Could Bipolar Disorder Be Poison to the Brain?
Author: Justin Mckibben
Bipolar disorder (BD) is a mental illness formerly known as manic depression. This complex and severe disorder is characterized with varying periods of elevated moods followed by significant depression. There is a strong genetic component to bipolar disorder that affects 2% of the world population. The frequency of mania and depression may alternate throughout an individual’s lifetime, and usually the illness first occurs in the early 20’s. Data from recent studies have now indicated that the impact of BD could be detrimental to the blood and literally poison the brain, undermining its ability to function.
Today physicians have begun grouping patients suffering from bipolar disorder in 2 categories:
- Early-stage Bipolar
Early-stage BD patients are classified as those who have had fewer episodes of either mania or depression
- Late-stage Bipolar
Late-stage patients have had more episodes with more severe effects and are less likely to respond to treatment
Unlike with most illnesses, these separations of classification have more to do with frequency of episode recurrence and severity instead of how long the patient has been suffering.
The Bipolar Brain
The brain of patients struggling with bipolar disorder is different from the average brain in that it shows changes such as reduction in volume and neuroprogression.
Neuroprogession is defined as a pathological reorganization of an otherwise normal central nervous system. In bipolar disorder the part of the brain impacted is the process the brain uses to re-write its neuronal connections- a development typically associated to:
- Recovery from brain damage
In bipolar patients, the brain essentially rewires itself through repeated mood episodes of dramatic mood shift to be even more vulnerable to life stresses.
Bipolar Blood Levels
Past research has concluded that blood levels in bipolar disorder patients show several markers associated to recurrent mood episodes that can be associated with other conditions, such as some proteins in the brain of bipolar disorder patients have been shown to be abnormally lower, particularly proteins that:
- Promote neuron growth and survival
- Help establishing neuron connections
- Help the brain cope with environmental changes
- Send signals to other cell components
If these blood markers can be associated to the severity and frequency of mood episodes in bipolar disorder patients, then the question becomes is it possible that these changes in blood markers are also connected to changes observed in the brain of BD patients. Is the brain chemistry itself at higher risks?
A study was conducted by a collective of researchers led by two scientists:
- Fabio Klamt at the Laboratory of Cellular Biochemistry at the Federal University of Rio Grande do Sul (UFRGS)
- Flávio Kapczinski at the Laboratory of Molecular Psychiatry at Clinics Hospital of Porto Alegre (HCPA), in Brazil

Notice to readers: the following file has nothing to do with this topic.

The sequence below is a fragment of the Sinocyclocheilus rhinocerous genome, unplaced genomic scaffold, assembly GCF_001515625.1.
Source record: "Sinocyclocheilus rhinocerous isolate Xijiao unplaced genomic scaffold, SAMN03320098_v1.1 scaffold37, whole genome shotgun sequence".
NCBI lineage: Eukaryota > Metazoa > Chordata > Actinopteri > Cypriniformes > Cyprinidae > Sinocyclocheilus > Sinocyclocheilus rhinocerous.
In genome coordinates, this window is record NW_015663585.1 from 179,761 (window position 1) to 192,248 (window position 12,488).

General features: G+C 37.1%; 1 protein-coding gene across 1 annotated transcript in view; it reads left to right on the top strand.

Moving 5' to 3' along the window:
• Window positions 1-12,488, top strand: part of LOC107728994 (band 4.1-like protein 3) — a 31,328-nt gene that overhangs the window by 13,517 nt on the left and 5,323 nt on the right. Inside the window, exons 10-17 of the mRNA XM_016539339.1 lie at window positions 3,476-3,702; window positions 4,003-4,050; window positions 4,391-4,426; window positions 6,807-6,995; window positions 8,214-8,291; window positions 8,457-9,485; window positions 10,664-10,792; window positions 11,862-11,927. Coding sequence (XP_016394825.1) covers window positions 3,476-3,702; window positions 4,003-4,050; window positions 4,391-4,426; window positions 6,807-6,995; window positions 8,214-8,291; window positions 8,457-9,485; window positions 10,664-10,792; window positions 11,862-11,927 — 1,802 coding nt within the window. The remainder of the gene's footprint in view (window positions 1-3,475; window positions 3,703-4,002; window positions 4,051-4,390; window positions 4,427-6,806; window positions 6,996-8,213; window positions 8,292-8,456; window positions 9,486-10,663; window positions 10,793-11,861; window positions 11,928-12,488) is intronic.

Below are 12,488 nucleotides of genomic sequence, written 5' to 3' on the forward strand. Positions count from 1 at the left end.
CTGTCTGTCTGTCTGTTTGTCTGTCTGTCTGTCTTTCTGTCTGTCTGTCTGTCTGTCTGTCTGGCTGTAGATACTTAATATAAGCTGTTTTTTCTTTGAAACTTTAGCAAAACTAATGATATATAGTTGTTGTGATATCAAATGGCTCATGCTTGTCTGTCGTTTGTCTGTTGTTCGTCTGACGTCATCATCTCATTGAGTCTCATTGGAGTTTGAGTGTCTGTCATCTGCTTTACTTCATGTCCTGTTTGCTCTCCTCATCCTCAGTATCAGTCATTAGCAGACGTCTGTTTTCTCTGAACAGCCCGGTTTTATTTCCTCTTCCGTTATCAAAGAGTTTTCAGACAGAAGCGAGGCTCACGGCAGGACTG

Through their studies these teams exposed differentiated neurons to blood serum from either healthy normal individuals or bipolar patients. What they discovered was that bipolar patients who had neurons exposed to serum had a significant loss in the density of neurites, which is used to estimate the number of neuron connections, compared to healthy individuals.
Also, when they compared serum from early-stage and late-stage BD patients to healthy people separately they found:
- No difference in neurite density between early-stage patients and those exposed to healthy controls’ serum.
- A significant difference remained in the neurite density from late-stage patients and other the other two
So what does all this science stuff mean?
Well, according to Fabio Klamt,
“Our results indicate that the blood of BD patients is toxic to brain cells and affects the connectivity ability of neurons. Considering our previous knowledge on the association between mood episodes and blood toxicity, we believe that the more episodes a patient has, the more cellular components are produced that impair the brain’s ability to deal with environmental changes, inflammation and stress,”
This is the first study to show the toxic effects of BD serum on human neuronal cells. For the first time there is a scientific indication that the chemical reaction of the blood to bipolar disorder and episodes of depression and mania can actually be poisoning the brain!
To break it down, the thought process here is actually pretty intimidating because it is telling us there is some evidence that a mental health disorder actually causes progressive damage to the brain; that the body is further traumatizing itself and weakening its resistance to trauma. Researchers suggest that future studies into bipolar disorder should focus on finding medication that can protect brain cells for those with bipolar disorder from the toxic threat of their own blood.
Mental illnesses such as bipolar disorder often go hand in hand with substance abuse and drug addiction. Holistic recovery programs offer dual diagnosis treatment, which is designed to understand the overlapping nature of bipolar disorder and substance abuse, and with the right recovery plan to address them both effectively.
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